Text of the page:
English Grammar

Modal Auxiliary Verbs

by Eugene R. Moutoux

1. Authorities differ among themselves as to which verbs should be called modal auxiliaries. My own list includes these seven: can, could, may, might, must, should, and would. Since it is impossible to discuss the modals without reference to the indicative and the subjunctive moods, letís be sure we have a clear idea of those terms.

2. Actually, English has three moods (or modes): indicative, imperative, and subjunctive. The imperative is the easiest to grasp. It includes the verb forms used to command someone to do something: Go! Run! Sit! Speak! In each case, the imperative is the same in form as the present infinitive (to go, to run, to sit, to speak) without the particle to. This is even true of the infinitive to be, whose imperative form is be (as in Be good! or Be quiet!). Imperatives do not have to be followed by an exclamation mark, but they often are. Interestingly, modal auxiliary verbs cannot be used in the imperative mood.

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3. The indicative mood is used for pointing out, describing, or asking about actual things or happenings. Most verb forms that we use every day are indicative. Here are some sentences whose verbs are in the indicative mood: 

- It is snowing. 

- That has been my house for the last ten years. 

- When does the movie begin? I had a headache. 

- Will you be my friend?

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4. Three modal forms, can, may, and must, are always indicative. Ronald can run fast says simply that Ronald has the ability to run fast. The children may go with us says that the children have permission to accompany us or that it is possible that they will go with us. Stella must stay home this evening tells of a particular obligation incumbent upon Stella. If we want to put Ronaldís ability to run fast in the past, we can say When he was young, Ronald could run fast; however, we must choose altogether different verbs if we want to place the childrenís permission and Stellaís obligation in the past: 

- The children were permitted to go with us

- Stella had to stay home that evening.

5. The modal auxiliary verb could is used not only in the past indicative but also in the present subjunctive (see the page entitled "Subjunctive Mood"): If Ronald had not injured his foot, he could run fast. In this sentence, could does not refer to an actual ability but only to an ability Ronald would have if he had not hurt himself. This sentence rules out Ronaldís ability to run fast here and now. We have a slightly different situation in the sentence If Ronald wanted to, he could run fast. This sentence implies one of two things depending on context: it is impossible for Ronald to run fast because he doesnít want to, or it is improbable that Ronald can run fast because it is improbable that he wants to. You can swing probability to the positive side by choosing the indicative: Ronald can run fast if he wants to.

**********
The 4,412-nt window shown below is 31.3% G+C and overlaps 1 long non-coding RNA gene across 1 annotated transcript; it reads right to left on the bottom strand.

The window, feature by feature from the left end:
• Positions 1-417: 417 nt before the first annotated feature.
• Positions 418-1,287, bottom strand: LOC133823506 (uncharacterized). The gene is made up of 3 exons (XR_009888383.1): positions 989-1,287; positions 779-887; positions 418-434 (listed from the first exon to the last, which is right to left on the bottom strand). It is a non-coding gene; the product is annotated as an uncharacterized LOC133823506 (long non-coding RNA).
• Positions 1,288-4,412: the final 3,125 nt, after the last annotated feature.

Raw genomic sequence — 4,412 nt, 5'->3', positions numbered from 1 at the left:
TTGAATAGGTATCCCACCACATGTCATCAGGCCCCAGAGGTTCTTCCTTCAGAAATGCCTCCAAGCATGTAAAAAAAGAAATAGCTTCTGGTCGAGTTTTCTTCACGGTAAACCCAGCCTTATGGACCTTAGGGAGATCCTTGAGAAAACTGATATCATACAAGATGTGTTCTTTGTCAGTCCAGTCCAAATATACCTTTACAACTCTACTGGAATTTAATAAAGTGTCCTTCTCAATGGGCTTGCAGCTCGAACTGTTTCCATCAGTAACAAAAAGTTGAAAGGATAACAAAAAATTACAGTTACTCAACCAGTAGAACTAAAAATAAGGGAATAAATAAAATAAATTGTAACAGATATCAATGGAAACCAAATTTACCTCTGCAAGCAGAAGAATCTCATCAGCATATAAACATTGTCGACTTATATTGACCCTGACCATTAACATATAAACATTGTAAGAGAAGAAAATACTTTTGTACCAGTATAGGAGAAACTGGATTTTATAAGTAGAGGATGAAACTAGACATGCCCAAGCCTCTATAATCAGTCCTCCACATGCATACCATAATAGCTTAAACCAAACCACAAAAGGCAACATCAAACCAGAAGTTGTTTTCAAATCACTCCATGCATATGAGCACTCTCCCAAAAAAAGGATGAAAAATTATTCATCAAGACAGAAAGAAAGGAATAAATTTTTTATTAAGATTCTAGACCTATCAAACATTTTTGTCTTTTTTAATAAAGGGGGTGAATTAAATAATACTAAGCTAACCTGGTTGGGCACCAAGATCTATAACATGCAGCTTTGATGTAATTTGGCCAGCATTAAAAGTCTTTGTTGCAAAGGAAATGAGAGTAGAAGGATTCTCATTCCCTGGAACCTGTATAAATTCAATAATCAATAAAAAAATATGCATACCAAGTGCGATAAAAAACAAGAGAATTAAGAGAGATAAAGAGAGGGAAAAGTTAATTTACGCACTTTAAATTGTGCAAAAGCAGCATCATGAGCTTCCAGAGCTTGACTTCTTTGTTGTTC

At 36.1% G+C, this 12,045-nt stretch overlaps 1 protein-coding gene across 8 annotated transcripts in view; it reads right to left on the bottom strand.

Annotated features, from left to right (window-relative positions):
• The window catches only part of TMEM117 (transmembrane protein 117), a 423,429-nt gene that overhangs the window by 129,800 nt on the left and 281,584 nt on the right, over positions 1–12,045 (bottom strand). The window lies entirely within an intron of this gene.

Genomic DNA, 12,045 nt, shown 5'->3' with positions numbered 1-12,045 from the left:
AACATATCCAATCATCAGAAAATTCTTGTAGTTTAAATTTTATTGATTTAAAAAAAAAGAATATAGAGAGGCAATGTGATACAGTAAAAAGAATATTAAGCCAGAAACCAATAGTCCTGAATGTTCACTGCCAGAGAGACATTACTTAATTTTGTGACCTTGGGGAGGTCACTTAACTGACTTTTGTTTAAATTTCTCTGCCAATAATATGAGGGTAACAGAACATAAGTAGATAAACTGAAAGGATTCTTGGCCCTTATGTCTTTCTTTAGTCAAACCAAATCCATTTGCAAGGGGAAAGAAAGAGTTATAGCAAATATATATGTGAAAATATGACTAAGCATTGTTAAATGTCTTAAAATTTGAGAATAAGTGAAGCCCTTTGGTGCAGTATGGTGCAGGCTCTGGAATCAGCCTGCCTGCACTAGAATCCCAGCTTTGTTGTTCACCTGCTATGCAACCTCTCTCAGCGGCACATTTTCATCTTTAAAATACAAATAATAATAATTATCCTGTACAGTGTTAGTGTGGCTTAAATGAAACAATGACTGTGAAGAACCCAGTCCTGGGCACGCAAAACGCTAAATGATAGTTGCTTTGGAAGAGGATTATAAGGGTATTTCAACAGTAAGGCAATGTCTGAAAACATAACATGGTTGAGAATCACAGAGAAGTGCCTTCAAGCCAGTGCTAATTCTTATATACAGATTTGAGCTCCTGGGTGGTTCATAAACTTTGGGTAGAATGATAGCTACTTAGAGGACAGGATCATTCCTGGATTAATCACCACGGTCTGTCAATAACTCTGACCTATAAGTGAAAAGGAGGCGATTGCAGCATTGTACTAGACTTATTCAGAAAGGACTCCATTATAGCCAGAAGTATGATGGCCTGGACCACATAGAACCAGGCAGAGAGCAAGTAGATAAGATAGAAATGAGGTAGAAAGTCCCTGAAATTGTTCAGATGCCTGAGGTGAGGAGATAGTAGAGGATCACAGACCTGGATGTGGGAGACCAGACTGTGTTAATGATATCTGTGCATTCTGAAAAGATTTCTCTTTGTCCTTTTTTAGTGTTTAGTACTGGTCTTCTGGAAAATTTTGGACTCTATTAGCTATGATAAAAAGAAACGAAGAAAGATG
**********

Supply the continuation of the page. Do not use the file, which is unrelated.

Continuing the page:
6. Might is the present subjunctive form of may. Note the difference between If she is here, she may be able to help us and If she were here, she might be able to help us. In the first sentence, her ability to help is possible (because it is possible that she is here), whereas in the second sentence the ability to help is purely speculative (because she is not here).

7. Would is used in unreal (contrary-to-fact) conditional sentences: If I had time, I would help you. Contrast that with a sentence containing a real condition: If I have time, I will help you. Interestingly, would is also used to expresses habitual action in the past, e.g., Back then people would often sit on their front porch and talk with passing neighbors.

8. Should is seldom used these days as a future-tense indicator, e.g., Next year I should like to visit my cousin in New York. It is widely used to express obligation (I really should do my homework) and expectation (You should be able to find our house).

9. Must has no subjunctive form. If we want to use the verb must in the past or as a subjunctive, we have to choose another verb: (past) They had to leave early, or (subjunctive) If he had to work harder, he would.

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10. All seven modals can be used with basic present-perfect forms (present-perfect infinitives without to). Here are some examples:

- Can and could: He cannot have finished so soon and She could have pouted but she didnít.

- May and might: If she was there, she may have been able to help them and If she had been there, she might have been able to help them. When so used, may and might retain the distinction between real and unreal, possible and impossible.

- Would: If I had had time, I would have helped you. This is an unreal conditional sentence in past time.

- Should: I really should have done my homework and You should have been able to find our house.

- Must: They must have left (not the same as They had to leave) and You must have been helped (not the same as You had to be helped).

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11. Many grammarians claim that the subjunctive mood is almost dead in English, used only in an occasional expression such as If I were you. I disagree. If I asked you for the tense of gave and lived, perhaps you would say past. And I would say you are half right. They are past indicative forms, but they are also present subjunctive forms: 

- If we gave him five dollars (right now), he would be able to eat

- If you lived closer (right now), we could get together more often.

- from the teacher's enlarged edition of my book Diagramming Step by Step: One Hundred and Fifty-one Steps to Diagramming Excellence

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